How Rodrigo Duterte Can Stay No. 1 by Becoming No. 2

MANILA — Rodrigo Duterte has dominated politics in the Philippines since becoming president five years ago, with an antidrug crusade blamed for thousands of extrajudicial killings and a pressure campaign against opposition leaders and the news media.

Now, with mere months left in his six-year term, his opponents fear he is laying the groundwork to stay in power for years to come.

Mr. Duterte announced this week that he intended to run for the vice presidency in the elections next May. Critics say it is a blatant attempt by Mr. Duterte, 76, to save himself from his “political sins” as he confronts possible prosecution by the International Criminal Court. An I.C.C. report last year said there was sufficient evidence to show that crimes against humanity had been committed in Mr. Duterte’s bloody drug war, which has left thousands dead.

But Mr. Duterte says he still has unfinished business, chiefly the drug war and his fight against the country’s Communist insurgency.

“I may not have the power to give direction or guidance, but I can always express my views in public,” he said of his potential new role as vice president.

He has long flirted with the idea of staying on in government, though he repeatedly said during the past year that he was tired of the presidency, which he claimed had taken a toll on his health.

Then, late Wednesday, during a nationally televised cabinet meeting, Mr. Duterte said unequivocally: “All right, I will run for the vice presidency. Then I will continue the crusade.”

The political and defense analyst Chester Cabalza, founder of the Manila-based International Development and Security Cooperation, a research institute, said Mr. Duterte’s decision was clearly meant to save him from prosecution.

“However, international laws are tested to have teeth against world leaders who have committed crimes against humanity,” Mr. Cabalza said in an interview. “And this will not spare him from his political sins.”

In addition, he said, Mr. Duterte likes to be portrayed as the man in charge, and playing second fiddle is clearly not his style.

“We will see clashes and divides if this happens,” Mr. Cabalza said, adding that the president’s fading health could also work against him.

In the Philippines, the president and vice president are elected separately, with each serving a single six-year term. The Constitution bars a president from seeking re-election, but it allows him or her to run for a lower office afterward.

Two graft-tainted former presidents, Joseph Estrada and Gloria Macapagal-Arroyo, were elected to other public offices after their terms as leader of the country ended.

There is no legal reason why Mr. Duterte cannot be prosecuted as president, but he has made it clear that he would defy any summons by the international court. A vice president would have less power to do so, but Mr. Duterte hopes to run in tandem with Senator Christopher Lawrence Go as the presidential candidate.

If both men win, political experts say, Mr. Go can either resign to allow Mr. Duterte to step in as leader or let Mr. Duterte rule the country by proxy, ensuring he escapes prosecution.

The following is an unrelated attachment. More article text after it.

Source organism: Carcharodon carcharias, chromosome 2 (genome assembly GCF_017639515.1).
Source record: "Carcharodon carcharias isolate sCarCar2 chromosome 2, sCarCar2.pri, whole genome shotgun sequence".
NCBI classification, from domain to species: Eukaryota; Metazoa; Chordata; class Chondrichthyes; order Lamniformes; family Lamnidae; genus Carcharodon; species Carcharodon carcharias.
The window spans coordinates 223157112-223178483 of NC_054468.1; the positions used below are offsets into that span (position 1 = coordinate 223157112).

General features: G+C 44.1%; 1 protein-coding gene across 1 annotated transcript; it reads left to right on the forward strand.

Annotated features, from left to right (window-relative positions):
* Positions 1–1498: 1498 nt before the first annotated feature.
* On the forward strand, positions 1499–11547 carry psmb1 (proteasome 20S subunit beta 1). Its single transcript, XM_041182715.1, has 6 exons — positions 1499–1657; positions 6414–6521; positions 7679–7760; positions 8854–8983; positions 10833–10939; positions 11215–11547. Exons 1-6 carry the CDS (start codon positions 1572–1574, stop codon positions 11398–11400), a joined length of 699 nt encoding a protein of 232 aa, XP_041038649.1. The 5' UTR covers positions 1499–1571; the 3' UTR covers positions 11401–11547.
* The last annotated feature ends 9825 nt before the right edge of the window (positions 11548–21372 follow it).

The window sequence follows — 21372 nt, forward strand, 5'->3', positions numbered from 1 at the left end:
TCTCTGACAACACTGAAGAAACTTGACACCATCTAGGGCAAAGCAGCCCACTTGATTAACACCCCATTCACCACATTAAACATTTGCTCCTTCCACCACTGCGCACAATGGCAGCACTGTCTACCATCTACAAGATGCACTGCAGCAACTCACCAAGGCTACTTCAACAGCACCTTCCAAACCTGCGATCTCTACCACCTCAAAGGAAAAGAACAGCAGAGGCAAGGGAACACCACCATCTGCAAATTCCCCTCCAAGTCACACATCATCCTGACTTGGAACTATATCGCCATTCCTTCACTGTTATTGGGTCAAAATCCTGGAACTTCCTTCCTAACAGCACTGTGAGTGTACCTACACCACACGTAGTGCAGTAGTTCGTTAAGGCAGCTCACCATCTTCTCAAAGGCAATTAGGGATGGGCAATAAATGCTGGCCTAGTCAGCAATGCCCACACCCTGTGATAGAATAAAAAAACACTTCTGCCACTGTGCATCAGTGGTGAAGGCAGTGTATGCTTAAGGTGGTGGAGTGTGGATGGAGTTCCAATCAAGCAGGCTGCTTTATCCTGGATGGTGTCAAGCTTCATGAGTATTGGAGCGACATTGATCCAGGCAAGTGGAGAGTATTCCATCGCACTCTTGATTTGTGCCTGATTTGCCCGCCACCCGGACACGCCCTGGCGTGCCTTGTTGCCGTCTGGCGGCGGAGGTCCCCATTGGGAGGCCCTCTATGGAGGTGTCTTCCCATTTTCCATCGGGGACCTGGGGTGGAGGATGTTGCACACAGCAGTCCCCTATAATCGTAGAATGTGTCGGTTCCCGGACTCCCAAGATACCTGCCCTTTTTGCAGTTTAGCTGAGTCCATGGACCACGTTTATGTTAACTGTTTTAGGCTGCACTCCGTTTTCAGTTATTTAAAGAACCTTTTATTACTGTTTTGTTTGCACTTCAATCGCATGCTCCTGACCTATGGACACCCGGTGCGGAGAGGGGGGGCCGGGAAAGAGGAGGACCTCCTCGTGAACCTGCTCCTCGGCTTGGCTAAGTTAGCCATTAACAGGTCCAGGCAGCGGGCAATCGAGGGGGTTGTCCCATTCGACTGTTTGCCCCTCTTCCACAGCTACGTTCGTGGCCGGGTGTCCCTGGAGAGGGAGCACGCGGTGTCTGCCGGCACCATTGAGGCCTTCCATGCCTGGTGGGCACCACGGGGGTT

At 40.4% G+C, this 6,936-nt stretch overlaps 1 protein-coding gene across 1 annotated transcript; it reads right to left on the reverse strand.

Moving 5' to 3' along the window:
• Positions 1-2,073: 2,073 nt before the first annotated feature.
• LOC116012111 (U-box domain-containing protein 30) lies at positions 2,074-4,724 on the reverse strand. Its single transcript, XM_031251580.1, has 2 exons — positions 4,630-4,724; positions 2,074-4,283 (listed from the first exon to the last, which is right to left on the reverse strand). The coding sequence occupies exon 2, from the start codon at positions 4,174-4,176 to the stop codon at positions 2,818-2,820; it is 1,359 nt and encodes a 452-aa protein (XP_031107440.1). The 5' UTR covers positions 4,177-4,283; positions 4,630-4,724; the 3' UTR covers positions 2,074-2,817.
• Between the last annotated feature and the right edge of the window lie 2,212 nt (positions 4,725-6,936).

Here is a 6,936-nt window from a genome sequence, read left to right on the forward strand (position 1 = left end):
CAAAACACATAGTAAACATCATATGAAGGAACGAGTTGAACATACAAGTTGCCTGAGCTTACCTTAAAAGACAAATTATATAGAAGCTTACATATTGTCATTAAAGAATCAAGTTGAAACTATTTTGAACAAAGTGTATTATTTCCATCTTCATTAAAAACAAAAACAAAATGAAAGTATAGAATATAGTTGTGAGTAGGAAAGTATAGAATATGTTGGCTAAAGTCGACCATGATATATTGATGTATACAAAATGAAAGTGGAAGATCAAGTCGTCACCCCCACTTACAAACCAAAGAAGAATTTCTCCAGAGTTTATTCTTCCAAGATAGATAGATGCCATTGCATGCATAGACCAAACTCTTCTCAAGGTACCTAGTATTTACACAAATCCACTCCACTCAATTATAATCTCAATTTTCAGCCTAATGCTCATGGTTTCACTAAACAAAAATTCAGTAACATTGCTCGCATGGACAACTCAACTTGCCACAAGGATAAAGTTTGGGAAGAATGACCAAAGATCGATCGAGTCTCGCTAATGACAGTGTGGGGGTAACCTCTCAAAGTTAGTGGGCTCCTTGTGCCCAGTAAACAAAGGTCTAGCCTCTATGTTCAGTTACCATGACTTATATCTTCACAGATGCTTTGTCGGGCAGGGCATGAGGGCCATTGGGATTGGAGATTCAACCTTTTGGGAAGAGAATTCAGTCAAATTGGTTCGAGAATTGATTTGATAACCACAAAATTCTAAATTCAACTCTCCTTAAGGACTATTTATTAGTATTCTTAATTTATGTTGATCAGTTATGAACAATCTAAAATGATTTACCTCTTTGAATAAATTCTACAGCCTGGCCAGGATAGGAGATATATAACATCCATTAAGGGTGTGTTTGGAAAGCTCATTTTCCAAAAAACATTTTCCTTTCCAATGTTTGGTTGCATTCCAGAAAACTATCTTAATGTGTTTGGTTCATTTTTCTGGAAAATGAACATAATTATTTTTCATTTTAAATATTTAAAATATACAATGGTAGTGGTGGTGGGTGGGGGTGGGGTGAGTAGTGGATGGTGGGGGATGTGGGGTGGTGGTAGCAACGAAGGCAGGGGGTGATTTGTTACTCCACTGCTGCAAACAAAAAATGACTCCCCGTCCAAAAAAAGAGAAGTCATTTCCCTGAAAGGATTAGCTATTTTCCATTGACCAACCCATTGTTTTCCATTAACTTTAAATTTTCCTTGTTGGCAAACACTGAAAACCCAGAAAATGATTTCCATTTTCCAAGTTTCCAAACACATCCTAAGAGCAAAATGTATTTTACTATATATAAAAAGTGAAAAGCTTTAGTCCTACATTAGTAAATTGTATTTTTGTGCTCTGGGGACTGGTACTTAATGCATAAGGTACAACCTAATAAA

Harry Roque, the president’s spokesman, confirmed on Thursday said that all Mr. Duterte was waiting for now was for Mr. Go “to make up his mind” about his candidacy.

Mr. Go did not return a phone call requesting comment and has not publicly addressed the issue of running for president. In a statement to local reporters, he said of Mr. Duterte: “I promised him that I will serve him as long as he lives. And that promise includes taking care of his children when he is gone.”

Mr. Duterte’s decision puts him on a collision course with his daughter, Sara Duterte, the mayor of the city of Davao. She has shored up popularity as a potential successor to his father but is not a member of his political party.

She appeared not to be amused by the latest development. She said that her father had informed her ahead of time about his decision and that “it was not a pleasant event.”

Mr. Roque, for his part, said he did not wish to comment on an internal “family affair.”

Among other figures who have indicated they planned to contest the presidency are Senator Manny Pacquiao, the boxing star who parlayed his sports popularity into a career in politics; Francisco Domagoso, the current mayor of Manila, who was once a matinee idol known as Isko Moreno; and Vice President Leni Robredo, the opposition leader, who is a lawyer and a former member of Congress.

The former congressman Neri Colmenares, a human rights lawyer, said Mr. Duterte’s announcement appeared to be an attempt to perpetuate his own political dynasty. He suggested that the president was exploiting the Constitution.

Mr. Duterte remains popular in the impoverished Philippines, though his luster has been dimmed somewhat by corruption allegations and the extrajudicial killings, according to various surveys. Corruption accusations have also hounded Mr. Duterte’s Covid-19 response; he has refused to fire his health secretary over discrepancies in the accounting of state funds.

“He is now a lame duck and will surely lose in the 2022 elections,” Mr. Colmenares predicted.

Mr. Colmenares, who is one of a group of lawyers who brought charges against Mr. Duterte before the I.C.C., added, “His craving for immunity only shows he is afraid of the International Criminal Court after all his bluster of being a fearless president.”

The only way for Mr. Duterte to escape prosecution is for him to stay on as president, Mr. Colmenares added, and the only way he can do that is through the back door.

“He’s hoping to escape prosecution after he is out of power,” he said. “It is not only legally insane, but also exposes his real fear of going to prison.”


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